Yesterday, Joan Fontaine celebrated her 91st birthday. Now, I have no idea how the Academy Award winner marked the occasion; but I’ve got a suspicion that, on the twenty-seventh return of the day, Ms. Fontaine was perusing a script. Not such a startling surmise, I suppose, given that the star was particularly busy back in 1944, what with the release of Frenchman’s Creek (directed by the aforementioned Mitchell Leisen and last remarked upon in connection to my trip to Cornwall) and the work on her upcoming picture The Affairs of Susan (1945).
The script that would have been foremost on her mind, though, was not a scenario. It was what used to be called a radario: a dramatic script for radio. Not just any old script, mind you, but one written by the best in the business—the indefatigable Norman Corwin (now 98).
On this day, 23 October, in 1944, Joan Fontaine was heard on the Cavalcade of America program in Corwin’s “Ann Rutledge,” a gentle love story that historians tend to dismiss in a footnote. There is some doubt whether Ann Rutledge was indeed “The Girl Lincoln Loved,” which is the alternative title of Corwin’s biographical play. In his notes on the published script, the playwright remarked that, when commissioned to dramatize the romance between Rutledge and the man who would be President, he
decided to make it as simple as the story of the girl herself. [His] decision was influenced by the fact that not enough is known about Ann to get a writer into complications anyway.
What is known is that she was the daughter of a tavern-keeper in New Salem, that she had several brothers and sisters, and that she was in love with one John McNeil before she took notice of Abe Lincoln.
Unable to rely on Carl Sandburg, who does not furnish his readers with further insights, Corwin needed to approach history with the open mind of the poet. He rejected the adaptation of Abe Lincoln in Illinois, since it insisted that Rutledge never loved anyone but McNeil.
Acknowledging this lack of ocular proof and inspired by the gaps it leaves for us to fill with meaning, Corwin’s biography of Ann Rutledge does not so much reconstruct the young woman’s story as it conjures continuations and alternate endings in the listener’s mind. The scripted and the spoken are merely the skeleton key that gives us access to a maze of passageways.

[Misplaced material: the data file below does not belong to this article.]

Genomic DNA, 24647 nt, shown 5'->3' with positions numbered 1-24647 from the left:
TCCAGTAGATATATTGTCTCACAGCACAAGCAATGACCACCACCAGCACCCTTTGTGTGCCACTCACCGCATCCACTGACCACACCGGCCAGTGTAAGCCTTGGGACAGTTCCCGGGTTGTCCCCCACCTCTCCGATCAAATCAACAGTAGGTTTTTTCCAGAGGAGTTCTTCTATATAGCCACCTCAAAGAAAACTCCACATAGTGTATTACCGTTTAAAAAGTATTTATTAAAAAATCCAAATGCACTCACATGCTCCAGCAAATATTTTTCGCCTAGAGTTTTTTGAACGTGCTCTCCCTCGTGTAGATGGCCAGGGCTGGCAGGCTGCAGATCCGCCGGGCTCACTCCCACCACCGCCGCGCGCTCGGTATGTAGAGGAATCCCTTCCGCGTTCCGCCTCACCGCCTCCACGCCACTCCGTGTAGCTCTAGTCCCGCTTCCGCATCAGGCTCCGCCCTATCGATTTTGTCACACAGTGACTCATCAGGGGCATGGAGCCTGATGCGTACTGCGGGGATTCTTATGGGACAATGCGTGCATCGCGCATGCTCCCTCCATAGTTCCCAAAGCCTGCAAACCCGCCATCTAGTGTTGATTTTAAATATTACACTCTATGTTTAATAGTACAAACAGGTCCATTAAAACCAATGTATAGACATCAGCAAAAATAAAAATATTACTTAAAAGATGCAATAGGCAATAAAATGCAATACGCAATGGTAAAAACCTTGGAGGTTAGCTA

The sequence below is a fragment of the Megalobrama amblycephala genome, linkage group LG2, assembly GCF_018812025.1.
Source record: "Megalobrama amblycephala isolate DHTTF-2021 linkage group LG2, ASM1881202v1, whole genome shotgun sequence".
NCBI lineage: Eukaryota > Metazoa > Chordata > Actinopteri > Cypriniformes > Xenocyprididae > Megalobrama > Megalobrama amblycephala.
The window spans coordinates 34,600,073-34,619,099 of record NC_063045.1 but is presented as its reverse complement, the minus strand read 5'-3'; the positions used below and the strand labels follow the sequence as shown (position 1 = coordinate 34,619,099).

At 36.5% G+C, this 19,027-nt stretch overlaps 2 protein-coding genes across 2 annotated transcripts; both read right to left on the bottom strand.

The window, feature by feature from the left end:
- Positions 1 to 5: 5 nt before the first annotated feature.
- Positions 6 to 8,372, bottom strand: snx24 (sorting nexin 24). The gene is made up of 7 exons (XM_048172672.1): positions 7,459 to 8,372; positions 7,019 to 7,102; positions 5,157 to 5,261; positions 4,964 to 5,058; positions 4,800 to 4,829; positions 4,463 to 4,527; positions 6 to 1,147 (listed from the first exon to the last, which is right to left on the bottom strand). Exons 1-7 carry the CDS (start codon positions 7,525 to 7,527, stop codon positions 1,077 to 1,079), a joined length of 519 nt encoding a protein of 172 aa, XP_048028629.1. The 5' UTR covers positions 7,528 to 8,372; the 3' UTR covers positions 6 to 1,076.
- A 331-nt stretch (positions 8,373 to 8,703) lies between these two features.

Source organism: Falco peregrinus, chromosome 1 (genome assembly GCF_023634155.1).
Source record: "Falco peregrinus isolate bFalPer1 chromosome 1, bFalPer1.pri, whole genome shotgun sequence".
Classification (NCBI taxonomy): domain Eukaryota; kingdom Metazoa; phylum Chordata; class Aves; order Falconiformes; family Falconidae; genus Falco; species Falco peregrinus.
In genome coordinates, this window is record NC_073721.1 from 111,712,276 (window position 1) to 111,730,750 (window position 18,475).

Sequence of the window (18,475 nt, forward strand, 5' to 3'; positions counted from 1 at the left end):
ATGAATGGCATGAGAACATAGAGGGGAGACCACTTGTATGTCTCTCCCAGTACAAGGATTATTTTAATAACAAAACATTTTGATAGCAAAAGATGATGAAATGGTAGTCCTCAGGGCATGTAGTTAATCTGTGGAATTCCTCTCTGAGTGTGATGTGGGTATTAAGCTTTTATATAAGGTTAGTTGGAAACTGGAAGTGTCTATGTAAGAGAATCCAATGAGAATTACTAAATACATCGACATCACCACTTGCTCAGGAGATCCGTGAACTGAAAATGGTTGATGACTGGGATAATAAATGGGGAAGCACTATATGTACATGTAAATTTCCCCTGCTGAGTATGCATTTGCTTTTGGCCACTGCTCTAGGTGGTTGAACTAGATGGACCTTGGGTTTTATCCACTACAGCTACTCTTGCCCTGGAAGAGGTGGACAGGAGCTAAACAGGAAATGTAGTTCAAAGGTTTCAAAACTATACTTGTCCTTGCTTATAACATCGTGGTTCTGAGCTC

According to Corwin, the cast of the original production, which gathered exactly four years earlier, on 23 October 1940, was very much moved during the reading of the script, so much so that the great radio wit wondered whether we “was a tragedian and didn’t know it.”
Death is not tragic, of course, unless one ponders the opportunities that are lost along with the life. What might have become of Rutledge with Lincoln at her side? What might have become of Lincoln with Rutledge at his? And how might Lincoln’s character have been influenced by this loving companionship? It is a play that invites speculations about First Ladies, lasting impressions . . . and Joan Fontaine.
“Ann is no easy role,” Corwin commented, giving much credit to Jeanette Nolan for reviving her during the first production. Joan Fontaine certainly achieves nothing less. Hers is a spirited performance, rather than the once-over lightly attitude with which many a star deigned to lower herself to the microphone.
So, if I were a biographer with nothing else but “Ann Rutledge” to go on, I would guess that Joan Fontaine spent her twenty-seventh birthday with a woman in mind who did not live to see twenty-three.